Invest the time to periodically look at performance and make necessary updates. Check your click through rate, if you’re seeing an increase in search traffic, which keywords are ranking in organic search results, and more. The more you know about how and when users are engaging with your content, the better.

I can’t do SEO because it’s expensive

Every business, whether small or large, should have an SEO strategy. For businesses with bigger budgets, you may want to consider turning to an SEO agency to help grow your digital marketing strategy. However, even if your business isn’t in the position to have an SEO agency help, there is still a variety of free tools to help you get started.

For example, Google Analytics can give you a transparent view of how you’re acquiring traffic, top-ranking pages, how much time users spend on your pages, and more. This helps you understand the type of content users want to see when they visit your site, who is visiting your site, and how they engage with your content.

In addition to Google Analytics, Google Search Console is another free tool offered by Google to provide more transparency into your SEO efforts. In Google Search Console, you can see how a page is ranking and its click through rate. You also have insight into page ranking signals.

Whether you have the marketing budget for paid SEO services or you are seeking something a little more cost effective, SEO must be a part of every marketing strategy.

Ranking is the number one goal

Ranking is the number one goal

If you ask anyone getting started with SEO, they’ll likely say their number one goal is to be in position one. And we have anecdotal evidence that click through rates improve the higher a web page appears in the SERPs.

Research shows the first result in Google’s organic search results had an average CTR of 27.6%, and results that appeared in the first position were 10 times more likely to be clicked than the link in the 10th position of that page. On average, moving up 1 spot in the search results increases CTR by 2.8%.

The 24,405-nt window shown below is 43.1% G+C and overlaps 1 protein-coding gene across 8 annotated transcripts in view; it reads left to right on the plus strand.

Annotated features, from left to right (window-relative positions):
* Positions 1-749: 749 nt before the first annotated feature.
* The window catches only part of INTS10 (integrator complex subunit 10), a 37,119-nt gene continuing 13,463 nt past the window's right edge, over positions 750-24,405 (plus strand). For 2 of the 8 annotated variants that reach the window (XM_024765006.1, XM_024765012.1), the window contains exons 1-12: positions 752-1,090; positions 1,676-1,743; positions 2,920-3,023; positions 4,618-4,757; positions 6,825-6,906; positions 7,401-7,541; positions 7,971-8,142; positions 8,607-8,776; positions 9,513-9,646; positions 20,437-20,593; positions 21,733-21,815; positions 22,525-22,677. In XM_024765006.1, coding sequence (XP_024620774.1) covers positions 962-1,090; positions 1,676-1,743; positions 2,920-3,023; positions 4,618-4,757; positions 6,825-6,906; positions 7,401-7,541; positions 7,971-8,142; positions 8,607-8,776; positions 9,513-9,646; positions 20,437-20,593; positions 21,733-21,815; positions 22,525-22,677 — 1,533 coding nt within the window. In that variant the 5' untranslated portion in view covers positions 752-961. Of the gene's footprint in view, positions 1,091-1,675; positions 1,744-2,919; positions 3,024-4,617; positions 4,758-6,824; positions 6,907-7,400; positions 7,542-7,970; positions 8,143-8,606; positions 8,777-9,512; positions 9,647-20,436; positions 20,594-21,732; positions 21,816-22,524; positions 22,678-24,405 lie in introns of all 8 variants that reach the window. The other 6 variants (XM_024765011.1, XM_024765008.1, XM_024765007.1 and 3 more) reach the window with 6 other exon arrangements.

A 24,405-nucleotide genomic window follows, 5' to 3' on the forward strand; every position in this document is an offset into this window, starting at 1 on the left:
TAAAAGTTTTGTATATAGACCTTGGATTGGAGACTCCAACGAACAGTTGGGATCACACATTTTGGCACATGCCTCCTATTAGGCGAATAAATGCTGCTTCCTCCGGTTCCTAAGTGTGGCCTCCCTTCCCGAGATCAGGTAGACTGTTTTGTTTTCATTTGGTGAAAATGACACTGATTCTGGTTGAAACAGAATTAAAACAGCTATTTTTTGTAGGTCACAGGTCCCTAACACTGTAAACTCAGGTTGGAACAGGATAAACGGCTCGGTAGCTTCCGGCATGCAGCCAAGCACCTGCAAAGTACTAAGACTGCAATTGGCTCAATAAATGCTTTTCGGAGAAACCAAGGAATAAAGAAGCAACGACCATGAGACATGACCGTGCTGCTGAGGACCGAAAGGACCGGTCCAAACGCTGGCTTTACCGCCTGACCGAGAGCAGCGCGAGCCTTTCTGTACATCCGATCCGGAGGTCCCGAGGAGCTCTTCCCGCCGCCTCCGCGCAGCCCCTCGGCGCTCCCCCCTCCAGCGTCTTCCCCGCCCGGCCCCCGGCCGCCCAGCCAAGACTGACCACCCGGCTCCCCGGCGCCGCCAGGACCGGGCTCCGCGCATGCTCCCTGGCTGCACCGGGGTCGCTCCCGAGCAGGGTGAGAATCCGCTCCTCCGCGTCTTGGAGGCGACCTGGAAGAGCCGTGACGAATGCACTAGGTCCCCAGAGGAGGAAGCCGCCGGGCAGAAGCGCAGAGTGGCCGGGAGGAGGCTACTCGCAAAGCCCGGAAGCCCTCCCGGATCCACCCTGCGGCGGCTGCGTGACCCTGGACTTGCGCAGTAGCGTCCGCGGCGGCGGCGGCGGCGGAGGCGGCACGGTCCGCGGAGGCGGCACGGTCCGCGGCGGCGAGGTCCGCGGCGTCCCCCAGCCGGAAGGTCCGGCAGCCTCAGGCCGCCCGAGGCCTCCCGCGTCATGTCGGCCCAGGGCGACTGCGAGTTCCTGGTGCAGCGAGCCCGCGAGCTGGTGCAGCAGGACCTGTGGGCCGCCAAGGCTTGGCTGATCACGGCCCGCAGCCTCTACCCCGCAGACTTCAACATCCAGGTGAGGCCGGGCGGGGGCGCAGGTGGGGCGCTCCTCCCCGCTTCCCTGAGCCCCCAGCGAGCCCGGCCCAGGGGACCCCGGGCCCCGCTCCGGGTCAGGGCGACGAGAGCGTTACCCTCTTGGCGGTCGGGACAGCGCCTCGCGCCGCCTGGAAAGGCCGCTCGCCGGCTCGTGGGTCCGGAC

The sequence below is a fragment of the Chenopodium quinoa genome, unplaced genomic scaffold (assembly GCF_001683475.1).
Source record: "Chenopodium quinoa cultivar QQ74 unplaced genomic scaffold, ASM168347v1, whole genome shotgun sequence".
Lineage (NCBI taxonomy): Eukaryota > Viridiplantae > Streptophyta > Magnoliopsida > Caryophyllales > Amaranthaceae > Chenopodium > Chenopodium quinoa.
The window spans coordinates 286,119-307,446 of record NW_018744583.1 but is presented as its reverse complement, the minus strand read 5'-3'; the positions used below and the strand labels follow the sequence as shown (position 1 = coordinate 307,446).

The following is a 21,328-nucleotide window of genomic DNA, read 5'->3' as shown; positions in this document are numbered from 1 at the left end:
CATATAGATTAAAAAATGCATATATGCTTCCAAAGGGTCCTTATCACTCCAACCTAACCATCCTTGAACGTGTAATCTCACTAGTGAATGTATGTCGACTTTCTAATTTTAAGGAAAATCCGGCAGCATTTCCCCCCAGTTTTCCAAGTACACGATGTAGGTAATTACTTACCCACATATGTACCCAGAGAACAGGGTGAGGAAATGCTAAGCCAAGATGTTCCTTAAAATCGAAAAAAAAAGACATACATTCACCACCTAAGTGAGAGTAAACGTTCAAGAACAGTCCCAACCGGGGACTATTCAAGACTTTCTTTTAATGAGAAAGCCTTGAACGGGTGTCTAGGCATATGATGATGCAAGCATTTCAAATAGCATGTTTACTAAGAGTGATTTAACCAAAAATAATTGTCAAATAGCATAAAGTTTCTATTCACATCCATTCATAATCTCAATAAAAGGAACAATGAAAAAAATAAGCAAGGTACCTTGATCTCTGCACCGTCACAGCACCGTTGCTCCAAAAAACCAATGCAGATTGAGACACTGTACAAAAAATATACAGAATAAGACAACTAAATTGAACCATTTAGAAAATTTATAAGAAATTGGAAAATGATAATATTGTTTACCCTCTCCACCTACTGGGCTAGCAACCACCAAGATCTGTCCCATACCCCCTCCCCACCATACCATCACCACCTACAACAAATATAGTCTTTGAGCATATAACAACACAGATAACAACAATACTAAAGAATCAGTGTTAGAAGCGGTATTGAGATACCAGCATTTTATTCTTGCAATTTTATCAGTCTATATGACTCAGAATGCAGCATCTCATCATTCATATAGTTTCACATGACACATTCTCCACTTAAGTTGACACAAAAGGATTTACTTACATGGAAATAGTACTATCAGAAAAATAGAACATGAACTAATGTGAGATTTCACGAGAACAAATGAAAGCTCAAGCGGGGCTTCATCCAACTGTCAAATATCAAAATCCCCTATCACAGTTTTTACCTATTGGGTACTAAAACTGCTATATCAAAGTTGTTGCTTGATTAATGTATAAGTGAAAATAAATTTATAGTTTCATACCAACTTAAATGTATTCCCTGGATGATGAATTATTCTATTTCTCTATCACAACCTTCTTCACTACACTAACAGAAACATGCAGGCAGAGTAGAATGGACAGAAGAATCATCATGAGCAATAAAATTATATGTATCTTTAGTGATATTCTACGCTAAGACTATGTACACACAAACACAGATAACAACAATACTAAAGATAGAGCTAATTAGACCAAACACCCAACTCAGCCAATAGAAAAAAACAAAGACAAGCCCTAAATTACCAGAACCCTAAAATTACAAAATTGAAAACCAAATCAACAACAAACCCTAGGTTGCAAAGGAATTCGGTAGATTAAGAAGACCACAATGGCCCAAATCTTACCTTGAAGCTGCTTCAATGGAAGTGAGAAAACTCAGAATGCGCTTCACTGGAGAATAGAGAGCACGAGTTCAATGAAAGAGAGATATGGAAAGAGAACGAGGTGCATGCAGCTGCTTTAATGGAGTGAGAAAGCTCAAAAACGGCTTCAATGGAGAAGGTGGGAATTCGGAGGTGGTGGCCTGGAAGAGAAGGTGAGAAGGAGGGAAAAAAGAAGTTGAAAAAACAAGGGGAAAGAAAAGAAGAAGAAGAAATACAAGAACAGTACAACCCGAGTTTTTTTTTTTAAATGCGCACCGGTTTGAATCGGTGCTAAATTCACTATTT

It’s evident why ranking is the number one goal for search marketers, but it shouldn’t be the only goal you consider.

There are many other places a customer can find you online—on social platforms, press releases, guest blogging, official business listings and more. If you don’t have accurate, up-to-date information on each of these platforms, you’re missing out on potential conversion opportunities.

A first page ranking doesn’t translate to more money. For example, if your content doesn’t match the search query or user intent, the end user will likely exit the page quickly. Additionally, if a searcher perceives your content as irrelevant or low-quality, this also won’t translate to a sale.

Ranking is always a priority, but it shouldn’t be your only priority. You need a well-rounded set of goals to attract and convert high-quality organic search traffic.

You need to create content daily

Similar to keyword density and building your backlink profile, more isn’t always better. Google doesn’t reward creating daily content. It prefers high-quality content that adds value to the end user. If you’re writing content just for the sake of cranking out something new, then you’re falling into one of the most common SEO misconceptions.